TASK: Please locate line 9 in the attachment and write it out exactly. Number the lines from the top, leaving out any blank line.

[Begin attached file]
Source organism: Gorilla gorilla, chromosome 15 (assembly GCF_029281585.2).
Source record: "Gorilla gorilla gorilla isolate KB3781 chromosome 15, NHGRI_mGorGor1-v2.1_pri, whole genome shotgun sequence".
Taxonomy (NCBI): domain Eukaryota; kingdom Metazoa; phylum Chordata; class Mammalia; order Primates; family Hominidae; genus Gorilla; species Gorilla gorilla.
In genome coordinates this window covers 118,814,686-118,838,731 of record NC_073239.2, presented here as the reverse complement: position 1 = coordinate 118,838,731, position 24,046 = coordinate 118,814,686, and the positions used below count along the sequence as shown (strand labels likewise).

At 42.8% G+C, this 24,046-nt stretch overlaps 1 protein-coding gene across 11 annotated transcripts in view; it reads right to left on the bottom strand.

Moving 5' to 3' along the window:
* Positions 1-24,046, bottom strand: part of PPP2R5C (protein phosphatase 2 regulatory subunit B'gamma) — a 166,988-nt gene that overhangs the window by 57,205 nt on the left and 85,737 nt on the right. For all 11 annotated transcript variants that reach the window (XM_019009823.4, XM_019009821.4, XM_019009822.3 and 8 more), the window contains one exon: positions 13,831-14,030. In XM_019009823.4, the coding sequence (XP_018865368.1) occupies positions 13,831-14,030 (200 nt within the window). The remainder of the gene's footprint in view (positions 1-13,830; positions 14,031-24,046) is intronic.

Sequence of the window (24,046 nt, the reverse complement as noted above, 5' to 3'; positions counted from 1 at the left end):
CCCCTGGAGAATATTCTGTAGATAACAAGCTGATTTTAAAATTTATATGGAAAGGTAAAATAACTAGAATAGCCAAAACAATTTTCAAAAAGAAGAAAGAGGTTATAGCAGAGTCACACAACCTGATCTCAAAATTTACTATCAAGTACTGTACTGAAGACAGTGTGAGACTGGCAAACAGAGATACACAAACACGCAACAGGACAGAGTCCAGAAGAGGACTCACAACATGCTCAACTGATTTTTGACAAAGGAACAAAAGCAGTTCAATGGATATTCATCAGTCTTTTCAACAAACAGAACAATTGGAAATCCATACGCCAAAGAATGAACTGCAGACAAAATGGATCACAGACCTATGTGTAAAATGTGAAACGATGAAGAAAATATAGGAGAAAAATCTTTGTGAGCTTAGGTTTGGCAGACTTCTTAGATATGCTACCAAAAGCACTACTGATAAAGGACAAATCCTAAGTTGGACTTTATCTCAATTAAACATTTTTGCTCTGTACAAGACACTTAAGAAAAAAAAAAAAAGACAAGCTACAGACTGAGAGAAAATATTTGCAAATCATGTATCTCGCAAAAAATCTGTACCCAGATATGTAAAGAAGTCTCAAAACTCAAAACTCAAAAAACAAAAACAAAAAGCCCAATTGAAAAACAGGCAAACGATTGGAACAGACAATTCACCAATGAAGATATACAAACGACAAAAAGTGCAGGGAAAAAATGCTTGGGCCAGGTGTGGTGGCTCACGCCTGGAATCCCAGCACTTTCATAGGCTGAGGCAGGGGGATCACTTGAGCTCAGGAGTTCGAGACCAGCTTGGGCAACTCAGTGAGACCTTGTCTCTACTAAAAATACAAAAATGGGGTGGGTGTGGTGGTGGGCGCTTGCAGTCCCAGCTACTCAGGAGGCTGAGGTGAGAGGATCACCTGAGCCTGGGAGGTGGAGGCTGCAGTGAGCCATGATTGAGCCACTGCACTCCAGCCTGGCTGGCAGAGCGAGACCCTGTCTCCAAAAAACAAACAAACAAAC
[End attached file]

CCCCTGGAGAATATTCTGTAGATAACAAGCTGATTTTAAAATTTATATGGAAAGGTAAAATAACTAGAATAGCCAAAACAATTTTCAAAAAGAAGAAAGAGGTTATAGCAGAGTCACACAACCTGATCTCAAAATTTACTATCAAGTACTGTACTGAAGACAGTGTGAGACTGGCAAACAGAGATACACAAACACGCAACAGGACAGAGTCCAGAAGAGGACTCACAACATGCTCAACTGATTTTTGACAAAGGAACAAAAGCAGTTCAATGGATATTCATCAGTCTTTTCAACAAACAGAACAATTGGAAATCCATACGCCAAAGAATGAACTGCAGACAAAATGGATCACAGACCTATGTGTAAAATGTGAAACGATGAAGAAAATATAGGAGAAAAATCTTTGTGAGCTTAGGTTTGGCAGACTTCTTAGATATGCTACCAAAAGCACTACTGATAAAGGACAAATCCTAAGTTGGACTTTATCTCAATTAAACATTTTTGCTCTGTACAAGACACTTAAGAAAAAAAAAAAAAGACAAGCTACAGACTGAGAGAAAATATTTGCAAATCATGTATCTCGCAAAAAATCTGTACCCAGATATGTAAAGAAGTCTCAAAACTCAAAACTCAAAAAACAAAAACAAAAAGCCCAATTGAAAAACAGGCAAACGATTGGAACAGACAATTCACCAATGAAGATATACAAACGACAAAAAGTGCAGGGAAAAAATGCTTGGGCCAGGTGTGGTGGCTCACGCCTGGAATCCCAGCACTTTCATAGGCTGAGGCAGGGGGATCACTTGAGCTCAGGAGTTCGAGACCAGCTTGGGCAACTCAGTGAGACCTTGTCTCTACTAAAAATACAAAAATGGGGTGGGTGTGGTGGTGGGCGCTTGCAGTCCCAGCTACTCAGGAGGCTGAGGTGAGAGGATCACCTGAGCCTGGGAGGTGGAGGCTGCAGTGAGCCATGATTGAGCCACTGCACTCCAGCCTGGCTGGCAGAGCGAGACCCTGTCTCCAAAAAACAAACAAACAAAC